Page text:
Bangalore: India’s top software services companies are offering price discounts of as much as 25% as they battle global rivals to win contracts worth $85 billion (around 4.5 trillion today) that are set to be farmed out by companies such as Pfizer Inc. and Procter and Gamble Co. over the next year.

These contracts involve remote management of computer infrastructure, development and maintenance of business software applications, according to a study by outsourcing advisory firm Everest Group.

Tata Consultancy Services Ltd, Infosys Ltd, Wipro Ltd and Cognizant Technology Solutions Corp., which are under pressure to boost growth rates and increase their share of large multi-year outsourcing business, are pitted against multinational rivals such as Accenture Plc. and International Business Machines Corp., which have traditionally won such large contracts.

At least a dozen senior officials at the Indian firms chasing these contracts and US-based consultants such as HfS Research confirmed that an ongoing rate war was on to poach and retain lucrative outsourcing business by offering price discounts of as much as 25%.

“This has been more aggressive than usual, these past few months," said Phil Fersht, founder and chief executive of HfS Research that advises clients on renewing their outsourcing contracts. “There’s also a growing fear of losing customers as some providers struggle to find new customers."

Spokespeople for TCS, Infosys and Wipro declined to comment on the development citing the so-called silent period ahead of reporting their quarterly earnings.

Senior officials at some of these firms said price discounts are being offered to ensure a stronger sales pipeline.

“We are beginning to see some historic lows of $14 hourly billing rates, hope this season gets over soon," said the chief executive of one of the top 10 India-based software exporters. His company recently lost an outsourcing contract to manage the technology infrastructure of a US-based insurance firm to a rival who offered lower rates. The executives declined to be identified.

Bryan Britz, a research director at Gartner Inc., said Indian firms have offered focused strategies to poach some of the outsourcing customers.

“They (Indian firms) have developed approaches to offer transition from the incumbents, and our data shows that they are gaining," Britz said.

At Pfizer, vendors including Infosys, HCL Technologies Ltd and Cognizant are beginning to negotiate harder for a larger share of the contract under renewal, executives chasing the opportunity confirmed. Aetna Inc., the third biggest US health insurer, is negotiating an outsourcing contract with Cognizant and Infosys, according to an outsourcing consultant, who declined to be named.

A spokeswoman for P&G in India said relevant officials were unavailable to comment. Aetna and Pfizer did not immediately respond to an email query sent on Sunday.

To be sure, this is not the first time Indian software exporters are pushing aggressively to gain fresh business from customers served by multinational rivals such as IBM and Accenture. Last year, both HCL Technologies and Wipro outbid IBM to win a five-year outsourcing contract from AstraZeneca Plc. after the UK’s second biggest drugmaker started looking elsewhere to save more cost on IT outsourcing.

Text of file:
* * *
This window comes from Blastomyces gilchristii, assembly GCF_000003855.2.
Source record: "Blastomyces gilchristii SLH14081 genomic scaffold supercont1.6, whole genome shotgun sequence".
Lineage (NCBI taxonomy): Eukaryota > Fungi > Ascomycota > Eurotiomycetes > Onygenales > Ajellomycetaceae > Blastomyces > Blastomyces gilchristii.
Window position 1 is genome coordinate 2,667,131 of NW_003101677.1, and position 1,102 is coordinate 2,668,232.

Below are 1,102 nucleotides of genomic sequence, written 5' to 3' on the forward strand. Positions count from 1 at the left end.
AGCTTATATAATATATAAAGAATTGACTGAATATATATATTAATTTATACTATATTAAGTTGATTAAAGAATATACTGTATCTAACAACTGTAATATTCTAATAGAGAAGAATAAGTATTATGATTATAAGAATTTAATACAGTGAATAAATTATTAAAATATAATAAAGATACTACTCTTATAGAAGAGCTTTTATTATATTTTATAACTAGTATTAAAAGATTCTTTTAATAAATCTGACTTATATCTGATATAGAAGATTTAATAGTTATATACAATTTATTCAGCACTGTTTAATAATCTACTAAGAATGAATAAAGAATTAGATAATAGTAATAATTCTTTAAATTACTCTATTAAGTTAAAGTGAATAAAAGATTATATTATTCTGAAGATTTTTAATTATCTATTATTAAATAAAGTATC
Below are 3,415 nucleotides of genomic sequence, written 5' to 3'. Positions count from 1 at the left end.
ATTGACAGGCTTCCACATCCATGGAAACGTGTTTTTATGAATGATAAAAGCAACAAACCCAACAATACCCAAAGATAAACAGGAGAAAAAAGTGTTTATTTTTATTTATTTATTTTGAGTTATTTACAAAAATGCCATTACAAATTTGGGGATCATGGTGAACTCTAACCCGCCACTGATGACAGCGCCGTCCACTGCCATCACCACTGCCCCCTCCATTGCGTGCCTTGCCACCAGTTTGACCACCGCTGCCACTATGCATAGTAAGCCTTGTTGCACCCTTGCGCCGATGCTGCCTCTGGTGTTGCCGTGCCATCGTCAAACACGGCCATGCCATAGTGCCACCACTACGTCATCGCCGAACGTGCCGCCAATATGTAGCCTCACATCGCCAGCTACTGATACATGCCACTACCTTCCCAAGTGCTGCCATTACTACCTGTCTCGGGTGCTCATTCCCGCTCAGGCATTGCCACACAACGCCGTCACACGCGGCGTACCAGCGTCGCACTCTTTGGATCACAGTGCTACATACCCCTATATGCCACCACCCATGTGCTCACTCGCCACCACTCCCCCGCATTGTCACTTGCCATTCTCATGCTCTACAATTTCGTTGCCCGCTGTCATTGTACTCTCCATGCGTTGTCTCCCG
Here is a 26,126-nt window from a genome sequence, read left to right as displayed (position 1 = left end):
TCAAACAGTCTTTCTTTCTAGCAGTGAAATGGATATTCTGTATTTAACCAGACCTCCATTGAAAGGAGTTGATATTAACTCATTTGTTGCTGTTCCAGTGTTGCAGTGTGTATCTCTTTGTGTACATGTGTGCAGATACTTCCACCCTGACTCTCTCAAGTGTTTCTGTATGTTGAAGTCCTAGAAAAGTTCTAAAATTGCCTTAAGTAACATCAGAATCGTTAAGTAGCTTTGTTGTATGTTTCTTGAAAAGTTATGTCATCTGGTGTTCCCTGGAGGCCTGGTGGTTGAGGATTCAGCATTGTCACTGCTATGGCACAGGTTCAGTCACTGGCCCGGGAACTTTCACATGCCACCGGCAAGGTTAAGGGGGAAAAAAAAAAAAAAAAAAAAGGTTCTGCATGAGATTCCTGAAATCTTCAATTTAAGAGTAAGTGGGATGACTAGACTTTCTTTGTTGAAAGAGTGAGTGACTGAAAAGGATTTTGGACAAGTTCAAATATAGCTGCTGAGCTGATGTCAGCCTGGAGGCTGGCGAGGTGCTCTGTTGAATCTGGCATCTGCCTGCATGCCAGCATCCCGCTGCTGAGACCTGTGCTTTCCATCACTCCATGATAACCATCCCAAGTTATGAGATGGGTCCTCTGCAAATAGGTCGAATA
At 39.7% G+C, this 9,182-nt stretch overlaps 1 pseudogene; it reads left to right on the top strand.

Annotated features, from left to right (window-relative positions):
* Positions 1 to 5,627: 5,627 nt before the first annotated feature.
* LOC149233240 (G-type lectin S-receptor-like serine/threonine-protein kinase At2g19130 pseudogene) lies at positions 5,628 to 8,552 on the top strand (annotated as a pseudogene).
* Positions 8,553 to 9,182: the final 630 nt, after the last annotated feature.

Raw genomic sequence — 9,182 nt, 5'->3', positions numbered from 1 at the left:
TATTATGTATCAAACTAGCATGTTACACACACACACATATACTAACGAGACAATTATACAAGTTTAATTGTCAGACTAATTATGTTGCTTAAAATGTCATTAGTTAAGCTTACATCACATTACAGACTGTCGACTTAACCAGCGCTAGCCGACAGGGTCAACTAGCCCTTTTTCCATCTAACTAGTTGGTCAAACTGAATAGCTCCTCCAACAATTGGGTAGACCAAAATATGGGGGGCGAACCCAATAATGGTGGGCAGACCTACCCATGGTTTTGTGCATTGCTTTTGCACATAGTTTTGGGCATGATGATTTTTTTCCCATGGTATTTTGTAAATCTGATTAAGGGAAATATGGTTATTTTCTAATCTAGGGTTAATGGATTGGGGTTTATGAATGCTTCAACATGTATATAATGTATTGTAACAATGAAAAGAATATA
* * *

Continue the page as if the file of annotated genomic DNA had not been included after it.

A senior official at a US-based bank that’s in the process of renewing its software application and computer infrastructure management contract said price discounts are not the only goodies being thrown by vendors to gain new business.

“Some providers are also offering to do a portion of maintenance for free for a specific period. But as customers we are not necessarily looking at cheap rates, we want them to be sustainable enough," he said, requesting anonymity because he was not authorized by his company to speak about the ongoing contract renewal.

Chirajeet Sengupta, research director at outsourcing advisory firm Everest Group, who published his research on the outsourcing contract renewal opportunity earlier this year, said Indian companies are winning such contracts on lower costs.

“While traditionally the incumbent almost always wins the deal, we are seeing situations in bulge bracket deals where Indian players have nudged out MNC incumbents at the time of renewal," Sengupta said.

This rate war could bring down profit margins of Indian technology firms by 1-3% over the next 12 months, at least two brokerage analysts tracking the sector said. They requested anonymity because their companies did not permit them to speak to the media.

Some experts, however, said the contract renewal season will not lower profit margins.

“In fact, we are seeing a few situations where large service providers are openly going to investors and saying that they want to go after profitability, and clean up their portfolio of loss-making deals/accounts," Sengupta said.

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